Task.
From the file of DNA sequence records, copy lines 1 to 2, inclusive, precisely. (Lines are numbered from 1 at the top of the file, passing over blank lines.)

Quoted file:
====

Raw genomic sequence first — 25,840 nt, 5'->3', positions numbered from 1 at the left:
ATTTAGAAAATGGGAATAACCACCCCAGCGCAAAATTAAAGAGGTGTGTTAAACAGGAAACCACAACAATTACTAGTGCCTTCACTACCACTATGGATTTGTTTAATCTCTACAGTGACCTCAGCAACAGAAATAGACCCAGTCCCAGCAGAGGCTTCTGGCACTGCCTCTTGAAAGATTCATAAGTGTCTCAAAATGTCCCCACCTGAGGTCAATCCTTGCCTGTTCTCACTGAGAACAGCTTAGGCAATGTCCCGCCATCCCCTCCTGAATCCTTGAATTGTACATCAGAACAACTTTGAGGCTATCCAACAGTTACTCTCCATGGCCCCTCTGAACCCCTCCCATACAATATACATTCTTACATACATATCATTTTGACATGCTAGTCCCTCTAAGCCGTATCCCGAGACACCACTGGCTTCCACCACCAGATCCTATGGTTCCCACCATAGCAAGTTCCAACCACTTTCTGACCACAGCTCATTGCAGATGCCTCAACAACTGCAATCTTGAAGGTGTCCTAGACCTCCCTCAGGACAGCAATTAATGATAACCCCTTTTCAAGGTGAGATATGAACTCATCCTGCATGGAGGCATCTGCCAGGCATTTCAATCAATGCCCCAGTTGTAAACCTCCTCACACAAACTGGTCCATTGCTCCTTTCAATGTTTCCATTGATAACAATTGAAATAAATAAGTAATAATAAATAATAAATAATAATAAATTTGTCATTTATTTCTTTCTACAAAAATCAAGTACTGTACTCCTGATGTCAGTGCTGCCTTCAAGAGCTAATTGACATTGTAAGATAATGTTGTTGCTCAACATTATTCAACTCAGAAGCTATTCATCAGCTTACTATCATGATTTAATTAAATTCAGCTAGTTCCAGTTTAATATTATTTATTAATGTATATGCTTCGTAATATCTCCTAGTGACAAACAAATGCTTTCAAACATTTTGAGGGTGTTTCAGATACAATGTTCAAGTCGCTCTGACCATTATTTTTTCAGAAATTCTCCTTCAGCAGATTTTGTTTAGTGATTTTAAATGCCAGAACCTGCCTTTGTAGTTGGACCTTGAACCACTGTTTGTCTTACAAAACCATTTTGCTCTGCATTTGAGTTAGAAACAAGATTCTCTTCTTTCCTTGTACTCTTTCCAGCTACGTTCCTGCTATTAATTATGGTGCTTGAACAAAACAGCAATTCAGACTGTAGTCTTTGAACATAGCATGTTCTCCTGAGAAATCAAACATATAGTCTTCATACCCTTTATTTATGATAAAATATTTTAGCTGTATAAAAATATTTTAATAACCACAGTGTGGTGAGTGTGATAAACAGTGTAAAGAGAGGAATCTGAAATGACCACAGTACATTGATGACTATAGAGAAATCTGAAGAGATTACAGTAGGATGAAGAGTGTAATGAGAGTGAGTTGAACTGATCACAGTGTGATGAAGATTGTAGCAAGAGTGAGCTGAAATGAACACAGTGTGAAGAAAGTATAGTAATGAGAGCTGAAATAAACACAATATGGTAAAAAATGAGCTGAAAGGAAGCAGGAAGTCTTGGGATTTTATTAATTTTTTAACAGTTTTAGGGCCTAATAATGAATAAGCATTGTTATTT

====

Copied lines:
Raw genomic sequence first — 25,840 nt, 5'->3', positions numbered from 1 at the left:
ATTTAGAAAATGGGAATAACCACCCCAGCGCAAAATTAAAGAGGTGTGTTAAACAGGAAACCACAACAATTACTAGTGCCTTCACTACCACTATGGATTTGTTTAATCTCTACAGTGACCTCAGCAACAGAAATAGACCCAGTCCCAGCAGAGGCTTCTGGCACTGCCTCTTGAAAGATTCATAAGTGTCTCAAAATGTCCCCACCTGAGGTCAATCCTTGCCTGTTCTCACTGAGAACAGCTTAGGCAATGTCCCGCCATCCCCTCCTGAATCCTTGAATTGTACATCAGAACAACTTTGAGGCTATCCAACAGTTACTCTCCATGGCCCCTCTGAACCCCTCCCATACAATATACATTCTTACATACATATCATTTTGACATGCTAGTCCCTCTAAGCCGTATCCCGAGACACCACTGGCTTCCACCACCAGATCCTATGGTTCCCACCATAGCAAGTTCCAACCACTTTCTGACCACAGCTCATTGCAGATGCCTCAACAACTGCAATCTTGAAGGTGTCCTAGACCTCCCTCAGGACAGCAATTAATGATAACCCCTTTTCAAGGTGAGATATGAACTCATCCTGCATGGAGGCATCTGCCAGGCATTTCAATCAATGCCCCAGTTGTAAACCTCCTCACACAAACTGGTCCATTGCTCCTTTCAATGTTTCCATTGATAACAATTGAAATAAATAAGTAATAATAAATAATAAATAATAATAAATTTGTCATTTATTTCTTTCTACAAAAATCAAGTACTGTACTCCTGATGTCAGTGCTGCCTTCAAGAGCTAATTGACATTGTAAGATAATGTTGTTGCTCAACATTATTCAACTCAGAAGCTATTCATCAGCTTACTATCATGATTTAATTAAATTCAGCTAGTTCCAGTTTAATATTATTTATTAATGTATATGCTTCGTAATATCTCCTAGTGACAAACAAATGCTTTCAAACATTTTGAGGGTGTTTCAGATACAATGTTCAAGTCGCTCTGACCATTATTTTTTCAGAAATTCTCCTTCAGCAGATTTTGTTTAGTGATTTTAAATGCCAGAACCTGCCTTTGTAGTTGGACCTTGAACCACTGTTTGTCTTACAAAACCATTTTGCTCTGCATTTGAGTTAGAAACAAGATTCTCTTCTTTCCTTGTACTCTTTCCAGCTACGTTCCTGCTATTAATTATGGTGCTTGAACAAAACAGCAATTCAGACTGTAGTCTTTGAACATAGCATGTTCTCCTGAGAAATCAAACATATAGTCTTCATACCCTTTATTTATGATAAAATATTTTAGCTGTATAAAAATATTTTAATAACCACAGTGTGGTGAGTGTGATAAACAGTGTAAAGAGAGGAATCTGAAATGACCACAGTACATTGATGACTATAGAGAAATCTGAAGAGATTACAGTAGGATGAAGAGTGTAATGAGAGTGAGTTGAACTGATCACAGTGTGATGAAGATTGTAGCAAGAGTGAGCTGAAATGAACACAGTGTGAAGAAAGTATAGTAATGAGAGCTGAAATAAACACAATATGGTAAAAAATGAGCTGAAAGGAAGCAGGAAGTCTTGGGATTTTATTAATTTTTTAACAGTTTTAGGGCCTAATAATGAATAAGCATTGTTATTT